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The effect of food restriction and simulated microgravity on the rat skeleton
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Bone loss commonly occurs during space flight, creating an increased risk for fractures. It is also known that undereating commonly occurs on space flight missions, and ingesting insufficient calories has been shown to have detrimental effects on the skeleton. This food deficit combined with microgravity could create an additive loss of bone for astronauts. Forty eight Sprague-Dawley adult male rats were subjected to hindlimb suspension (HLS), to simulate the weightless environment of outer space on bone. These rats were randomly divided into four groups of 12 rats each: in the CON-100 group, the rats were fed 100% of their usual food intake, and allowed regular activity. In the CON-70 group, the rats were fed 70% of their usual food intake, and also allowed regular activity. The HLS-100 group was fed 100% of their usual food intake, but put into HLS. Likewise the HLS-70 group was subjected to HLS, but they were fed 70% of their usual food intake. Compared to all CON animals, results demonstrated that all HLS rats combined exhibited a numerical increase in urine deoxypyridinoline crosslinks, with a significant reduction in proximal tibial metaphyseal total BMC and total BMD, and tibial cortical shell area. These rats also experienced significantly lower humeral metaphyseal total BMC and trabecular BMD, total area, cortical shell area, and marrow area. In addition, humeral cortical shell BMD was significantly greater in all HLS rats. Three-point bending of the tibia and humerus revealed no change in bone strength. Also, serum osteocalcin concentration had decreased significantly in all HLS rats, and decreased even more in all food-restricted rats. Additionally an interaction occurred among treatments with serum osteocalcin. This suggests that 1 month of HLS causes structural changes within bone sooner than food restriction, without concomitant changes in bone strength. Food restriction may take longer to affect bone structurally, but does exhibit whole-body biochemical changes after 1 month. In addition, the combination of food restriction and HLS causes a synergistic effect on serum osteocalcin. This project reveals that eating well while in space will be instrumental for astronauts to avoid additional bone loss and fractures.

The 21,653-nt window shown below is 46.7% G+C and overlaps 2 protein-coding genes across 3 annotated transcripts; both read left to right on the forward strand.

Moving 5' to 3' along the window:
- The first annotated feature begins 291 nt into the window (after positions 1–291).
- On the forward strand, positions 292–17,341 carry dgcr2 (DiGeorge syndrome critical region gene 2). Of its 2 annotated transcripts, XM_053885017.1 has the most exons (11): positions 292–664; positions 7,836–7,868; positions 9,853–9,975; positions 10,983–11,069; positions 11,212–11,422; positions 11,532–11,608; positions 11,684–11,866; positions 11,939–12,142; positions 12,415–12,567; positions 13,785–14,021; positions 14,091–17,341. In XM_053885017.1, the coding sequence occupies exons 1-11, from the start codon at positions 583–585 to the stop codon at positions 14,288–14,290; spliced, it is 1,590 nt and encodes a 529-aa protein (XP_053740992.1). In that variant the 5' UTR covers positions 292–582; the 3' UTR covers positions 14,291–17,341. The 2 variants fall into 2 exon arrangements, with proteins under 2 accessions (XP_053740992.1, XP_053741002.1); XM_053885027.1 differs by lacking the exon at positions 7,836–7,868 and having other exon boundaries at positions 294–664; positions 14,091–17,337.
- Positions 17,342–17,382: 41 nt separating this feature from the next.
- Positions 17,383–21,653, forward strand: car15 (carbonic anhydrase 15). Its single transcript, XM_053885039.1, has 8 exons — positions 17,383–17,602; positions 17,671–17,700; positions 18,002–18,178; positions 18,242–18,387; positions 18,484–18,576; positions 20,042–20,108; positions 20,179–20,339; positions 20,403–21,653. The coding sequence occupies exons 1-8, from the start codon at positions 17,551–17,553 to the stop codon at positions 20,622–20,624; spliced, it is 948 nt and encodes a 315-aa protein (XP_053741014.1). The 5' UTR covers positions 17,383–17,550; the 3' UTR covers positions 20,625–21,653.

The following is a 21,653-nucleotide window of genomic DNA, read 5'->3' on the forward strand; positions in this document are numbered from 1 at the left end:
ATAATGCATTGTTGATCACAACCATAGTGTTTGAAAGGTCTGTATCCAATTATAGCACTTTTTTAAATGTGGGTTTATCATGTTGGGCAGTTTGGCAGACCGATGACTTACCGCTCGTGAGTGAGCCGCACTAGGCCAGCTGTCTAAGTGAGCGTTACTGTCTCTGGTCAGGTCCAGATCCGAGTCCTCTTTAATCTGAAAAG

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Includes bibliographical references (leaves 57-66).
Issued also on microfiche from Lange Micrographics.
Currado, Alicia Anne (2002). The effect of food restriction and simulated microgravity on the rat skeleton. Master's thesis, Texas A&M University. Available electronically from
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